Wednesday, October 25, 2006

Dr Hauschka Natural Cosmetics

Dr hauschka the Natural Cosmetics brand provide a huge range of Organic Cosmetics and Natural Cosmetics available online.

Tuesday, April 05, 2005


Also spelled  Baggara  (Arabic: “Cattlemen”), nomad Arabs who have been forced by circumstance to live in a part of Africa that will support the cow but not the camel—south of latitude 13° and north of latitude 10° from Lake Chad eastward to the Nile River. Probably they are the descendants of Arabs who migrated west out of Egypt in the European Middle Ages, turned south from Tunisia to Chad, and finally

Sunday, April 03, 2005

Abraham Lincoln Battalion

A force of volunteers from the United States who served on the Republican side in the Spanish Civil War from January 1937 until November 1938. All seven International Brigades (q.v.)—each composed of three or more battalions—were formed by the Comintern (Communist International), beginning in late 1936, and all were disbanded by late 1938 as the war neared an end. Like the European battalions,

Friday, April 01, 2005

Syriac Alphabet

Writing system used by the Syriac Christians from the 1st century AD until about the 14th century. A Semitic alphabet, Syriac was an offshoot of a cursive Aramaic script. It had 22 letters, all representing consonants, and was generally written from right to left, although occasionally vertically downward. Diacritical marks to represent vowels were introduced in the 8th

Wednesday, March 30, 2005

Peninj Mandible

Also called  Natron Mandible,   an almost perfectly preserved fossil hominid jaw containing a complete set of adult teeth. It was found by Kamaya Kimeu at Peninj, a locale to the west of Lake Natron, about 50 miles (80 km) from the Olduvai Gorge in Tanzania in 1964. About 120 artifacts belonging to the Acheulian industry, including stone cleavers and hand axes, were also unearthed near the fossil. The sandstone in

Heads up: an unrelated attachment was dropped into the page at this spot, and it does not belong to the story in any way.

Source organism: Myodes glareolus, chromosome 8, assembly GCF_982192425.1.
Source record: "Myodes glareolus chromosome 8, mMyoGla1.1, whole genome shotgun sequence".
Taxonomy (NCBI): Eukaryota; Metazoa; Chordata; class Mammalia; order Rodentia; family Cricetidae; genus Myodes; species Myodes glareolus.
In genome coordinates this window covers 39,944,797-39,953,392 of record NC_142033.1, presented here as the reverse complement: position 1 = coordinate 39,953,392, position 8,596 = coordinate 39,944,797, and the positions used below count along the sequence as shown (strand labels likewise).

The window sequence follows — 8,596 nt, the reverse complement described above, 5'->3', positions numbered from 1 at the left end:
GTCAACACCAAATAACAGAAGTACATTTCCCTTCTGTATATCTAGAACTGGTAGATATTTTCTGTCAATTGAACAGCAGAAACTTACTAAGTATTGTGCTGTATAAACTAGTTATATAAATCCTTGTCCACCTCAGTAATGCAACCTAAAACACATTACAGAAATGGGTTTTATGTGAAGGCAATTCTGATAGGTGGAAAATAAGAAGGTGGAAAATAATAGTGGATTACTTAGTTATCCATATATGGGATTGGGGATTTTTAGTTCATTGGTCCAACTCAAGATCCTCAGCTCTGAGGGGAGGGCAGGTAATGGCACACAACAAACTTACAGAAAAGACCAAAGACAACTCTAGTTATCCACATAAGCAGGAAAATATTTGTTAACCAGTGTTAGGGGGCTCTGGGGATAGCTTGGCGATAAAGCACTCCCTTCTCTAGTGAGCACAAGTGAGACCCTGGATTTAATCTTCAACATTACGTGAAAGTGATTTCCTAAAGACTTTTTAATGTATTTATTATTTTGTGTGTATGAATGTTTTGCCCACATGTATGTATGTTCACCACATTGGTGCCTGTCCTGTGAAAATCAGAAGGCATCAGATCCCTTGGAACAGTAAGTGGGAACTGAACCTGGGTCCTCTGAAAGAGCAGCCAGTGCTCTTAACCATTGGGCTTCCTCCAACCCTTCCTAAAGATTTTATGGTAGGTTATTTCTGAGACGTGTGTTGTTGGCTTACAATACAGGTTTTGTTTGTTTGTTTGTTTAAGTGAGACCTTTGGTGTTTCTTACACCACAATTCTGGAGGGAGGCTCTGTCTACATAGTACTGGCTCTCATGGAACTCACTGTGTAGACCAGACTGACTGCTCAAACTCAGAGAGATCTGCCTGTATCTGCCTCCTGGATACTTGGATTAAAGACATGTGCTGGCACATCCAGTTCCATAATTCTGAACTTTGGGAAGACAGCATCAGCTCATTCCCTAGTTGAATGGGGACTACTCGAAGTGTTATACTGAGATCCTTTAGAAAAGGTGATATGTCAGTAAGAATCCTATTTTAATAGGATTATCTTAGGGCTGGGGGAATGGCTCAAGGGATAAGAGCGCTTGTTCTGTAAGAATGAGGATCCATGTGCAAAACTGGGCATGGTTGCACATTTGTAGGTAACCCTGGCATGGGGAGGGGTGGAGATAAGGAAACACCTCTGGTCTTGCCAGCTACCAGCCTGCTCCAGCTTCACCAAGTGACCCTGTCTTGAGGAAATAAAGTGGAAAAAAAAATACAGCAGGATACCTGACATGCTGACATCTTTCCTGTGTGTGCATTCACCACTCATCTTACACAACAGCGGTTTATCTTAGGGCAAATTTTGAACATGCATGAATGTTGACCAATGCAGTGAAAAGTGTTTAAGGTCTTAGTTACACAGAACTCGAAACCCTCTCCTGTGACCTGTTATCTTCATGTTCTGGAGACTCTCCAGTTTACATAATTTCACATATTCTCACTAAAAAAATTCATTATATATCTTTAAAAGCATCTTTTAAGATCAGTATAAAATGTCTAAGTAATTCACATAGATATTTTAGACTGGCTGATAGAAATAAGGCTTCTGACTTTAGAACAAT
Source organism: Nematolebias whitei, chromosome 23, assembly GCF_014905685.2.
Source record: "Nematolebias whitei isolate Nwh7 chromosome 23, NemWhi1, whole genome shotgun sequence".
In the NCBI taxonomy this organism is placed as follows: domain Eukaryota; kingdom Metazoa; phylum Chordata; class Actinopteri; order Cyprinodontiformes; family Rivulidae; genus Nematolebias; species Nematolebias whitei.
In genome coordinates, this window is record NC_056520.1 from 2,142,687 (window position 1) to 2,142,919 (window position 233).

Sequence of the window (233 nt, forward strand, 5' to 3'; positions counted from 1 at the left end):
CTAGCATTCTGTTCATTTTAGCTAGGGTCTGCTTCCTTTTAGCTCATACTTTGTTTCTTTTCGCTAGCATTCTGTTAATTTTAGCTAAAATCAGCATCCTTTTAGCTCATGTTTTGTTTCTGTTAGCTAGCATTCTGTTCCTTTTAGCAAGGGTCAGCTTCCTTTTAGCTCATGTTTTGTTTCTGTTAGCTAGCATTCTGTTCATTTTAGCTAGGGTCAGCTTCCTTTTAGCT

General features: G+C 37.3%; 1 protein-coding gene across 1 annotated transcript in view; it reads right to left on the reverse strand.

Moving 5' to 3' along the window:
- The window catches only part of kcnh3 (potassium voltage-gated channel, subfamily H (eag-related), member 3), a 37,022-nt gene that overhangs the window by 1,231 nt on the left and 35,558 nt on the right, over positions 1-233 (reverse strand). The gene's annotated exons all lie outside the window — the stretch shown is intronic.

Sunday, March 27, 2005

China, The Ch'ang-pai Mountains

To the southeast of the Manchurian Plain is a series of ranges comprising the Ch'ang-pai, Chang-kuang-ts'ai, and Wan-ta mountains, which in Chinese are collectively known as the Ch'ang-pai Shan, or “Forever White Mountains”; broken by occasional open valleys, they reach altitudes mostly between 1,500 and 3,000 feet. In some parts the scenery is characterized by rugged peaks and precipitous

Saturday, March 26, 2005

Arts, Central Asian, Mongols

Genghis Khan (died 1227), the renowned Mongol conqueror, sacked and destroyed Bukhara in 1224, sparing only the 12th-century Kalyan tower, which was used for throwing criminals to their death. The 14th-century Turkic conqueror Timur, however, endowed Samarkand with new glory by building a series of religious monuments widely renowned for their splendour and decorative use of glazed